“Activists Splatter Van Gogh Painting, Bringing the Issue of Museum Art Security to the Forefront”
Earlier this month, two climate activists poured tomato soup on the Vincent Van Gogh “Sunflowers” painting at the National Gallery in London. They then superglued themselves beneath the frame.
Apparently, the protestors had done their research and chose a painting that was glazed — covered by thin glass — so the soup would not damage it. The act was more symbolic of their opposition to the country initiating new oil and gas projects rather than a malicious act to harm the painting. And due to the glazing, the painting was not damaged (though the frame was).
Since then, stunts such as these have proliferated internationally by other climate activists, with polarizing results.
As “thoughtful” as these protestors were, their act has driven the question of art security to the forefront. Can priceless paintings and artwork in museums be adequately protected against protestors or those with ill will?
The Challenges of Securing Museum Art
Museum security is unlike many other types of security in that the items that need protection are displayed in front of everyone, and therefore vulnerable. Whereas banks keep their fortunes locked away, the whole point of a museum is to showcase its artwork, which can be worth millions of dollars, or simply priceless.
There are several aspects of museum security: theft prevention, guards, protocols, and art maintenance. Here we will look at each one.
- Theft Prevention
Since museums leave their fortunes on display for all to see, they must turn to technology to help protect them from thieves or those who would harm them.
We have come a long way from paintings cordoned off by ropes (though they still exist). Today, there are vibration sensors, motion detectors, video and remote monitoring, trackers, and in general, a whole slew of IoT (internet of things) devices museums use to keep artwork safe from thieves, from viewers who get too close, and from those who would intentionally harm a piece of art.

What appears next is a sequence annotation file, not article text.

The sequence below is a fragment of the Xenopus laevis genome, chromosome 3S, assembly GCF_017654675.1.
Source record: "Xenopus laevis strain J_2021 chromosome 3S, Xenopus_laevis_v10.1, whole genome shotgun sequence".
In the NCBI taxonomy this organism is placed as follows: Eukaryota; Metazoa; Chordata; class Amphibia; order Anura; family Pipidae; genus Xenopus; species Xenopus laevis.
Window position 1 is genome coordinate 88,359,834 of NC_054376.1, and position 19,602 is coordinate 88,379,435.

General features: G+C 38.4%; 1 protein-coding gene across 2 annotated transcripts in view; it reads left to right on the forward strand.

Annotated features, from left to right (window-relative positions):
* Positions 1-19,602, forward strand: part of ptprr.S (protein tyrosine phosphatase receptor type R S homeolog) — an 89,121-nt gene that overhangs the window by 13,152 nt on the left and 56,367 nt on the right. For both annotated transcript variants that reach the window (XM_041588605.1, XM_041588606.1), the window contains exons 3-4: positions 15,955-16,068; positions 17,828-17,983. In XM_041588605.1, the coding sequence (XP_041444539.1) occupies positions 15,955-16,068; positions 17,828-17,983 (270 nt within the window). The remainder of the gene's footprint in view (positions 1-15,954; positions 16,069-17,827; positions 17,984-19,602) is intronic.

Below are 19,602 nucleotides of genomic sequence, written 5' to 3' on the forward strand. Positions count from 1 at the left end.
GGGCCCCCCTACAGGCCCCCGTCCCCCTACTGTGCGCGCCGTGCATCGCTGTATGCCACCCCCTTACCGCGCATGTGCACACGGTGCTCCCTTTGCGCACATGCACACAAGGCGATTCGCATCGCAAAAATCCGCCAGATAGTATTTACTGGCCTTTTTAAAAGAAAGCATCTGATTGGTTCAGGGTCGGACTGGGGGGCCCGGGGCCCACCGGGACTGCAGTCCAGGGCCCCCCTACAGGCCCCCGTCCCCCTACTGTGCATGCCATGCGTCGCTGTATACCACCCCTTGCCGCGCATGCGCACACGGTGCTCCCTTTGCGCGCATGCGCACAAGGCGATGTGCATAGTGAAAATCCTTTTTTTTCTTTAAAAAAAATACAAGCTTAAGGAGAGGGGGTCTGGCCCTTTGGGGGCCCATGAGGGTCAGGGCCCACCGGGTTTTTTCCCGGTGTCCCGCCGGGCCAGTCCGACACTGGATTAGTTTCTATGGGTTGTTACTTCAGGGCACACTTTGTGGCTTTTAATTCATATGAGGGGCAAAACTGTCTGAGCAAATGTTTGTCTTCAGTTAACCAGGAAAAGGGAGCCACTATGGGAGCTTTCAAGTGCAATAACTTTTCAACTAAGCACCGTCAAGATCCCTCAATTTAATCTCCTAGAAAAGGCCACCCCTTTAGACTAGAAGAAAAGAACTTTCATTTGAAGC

2. Security Guards
Museum guards must undergo background checks and frequent training – background checks because several art thefts have been “inside jobs” and training because there is always a new threat to look out for.
Another issue that challenges museum security guards is the job itself. It’s boring. Unlike personal security guards who are always moving and have constant stimulation, museum security guards are under-stimulated. They see the art day in and day out. People come and go, talking quietly. Not much action.
Due to this reality, it is up to museum leaders to find ways to engage their security guards. Frequent rotations, contests, and rewards are several means.
3. Museum Protocols
Films like Red Notice and The Thomas Crown Affair have protagonists who jump through incredible technological hoops to steal desired works of art. In real life, many heists are much more low-tech and can be prevented by simple protocols.
For example, the Mona Lisa theft of 1911 was perpetrated by a former museum employee who entered the museum, removed the painting from its pegs, covered it, and walked out the door.
Museum protocols such as passcodes, ensuring that all visitors have left after closing time, and performing security checks on visitors can prevent this.
There is a further fear that in the face of this new mode of attack, museums may react by making the art more inaccessible and distanced from visitors.
4. Art Maintenance
Museum security must not only worry about people, but also about the laws of chemistry and nature. Many old paintings were made with materials that have deteriorated over time. Moreover, certain paints react to different lighting, smoke, or even human breath.
Art experts must find ways to restore or maintain the integrity of these paintings to the best of their abilities. Glazing is certainly one way. Keeping people at a safe distance is another (hence good old-fashioned ropes.) Each piece of art is different, so experts must be employed for ongoing upkeep.
Art Will Always Need Protection
Museum security tools have made it easier to prevent art theft and damage than in the past. However, there will always be those who have a mind to harm or steal. Following the London incident, activists threw mashed potatoes at a Claude Monet painting in Germany and cake at the King Charles III model at Madame Tussauds.
While these have been climate activists from the same organization, every year brings a new trend and new causes. The potential for copycats among a slew of causes is high. As with all security, there will always be a need for museum art security to evolve with the new challenges that arise.